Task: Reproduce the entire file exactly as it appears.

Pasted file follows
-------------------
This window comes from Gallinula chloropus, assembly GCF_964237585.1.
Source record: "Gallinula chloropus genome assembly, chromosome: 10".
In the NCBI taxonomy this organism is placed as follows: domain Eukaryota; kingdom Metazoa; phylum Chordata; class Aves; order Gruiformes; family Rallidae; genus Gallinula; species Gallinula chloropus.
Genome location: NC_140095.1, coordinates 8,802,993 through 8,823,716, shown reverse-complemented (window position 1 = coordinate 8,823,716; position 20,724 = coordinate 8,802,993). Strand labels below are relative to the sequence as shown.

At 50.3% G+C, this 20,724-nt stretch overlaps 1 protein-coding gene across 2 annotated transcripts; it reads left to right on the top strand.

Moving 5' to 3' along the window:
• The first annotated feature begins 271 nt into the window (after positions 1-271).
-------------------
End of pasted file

This window comes from Gallinula chloropus, assembly GCF_964237585.1.
Source record: "Gallinula chloropus genome assembly, chromosome: 10".
In the NCBI taxonomy this organism is placed as follows: domain Eukaryota; kingdom Metazoa; phylum Chordata; class Aves; order Gruiformes; family Rallidae; genus Gallinula; species Gallinula chloropus.
Genome location: NC_140095.1, coordinates 8,802,993 through 8,823,716, shown reverse-complemented (window position 1 = coordinate 8,823,716; position 20,724 = coordinate 8,802,993). Strand labels below are relative to the sequence as shown.

At 50.3% G+C, this 20,724-nt stretch overlaps 1 protein-coding gene across 2 annotated transcripts; it reads left to right on the top strand.

Moving 5' to 3' along the window:
• The first annotated feature begins 271 nt into the window (after positions 1-271).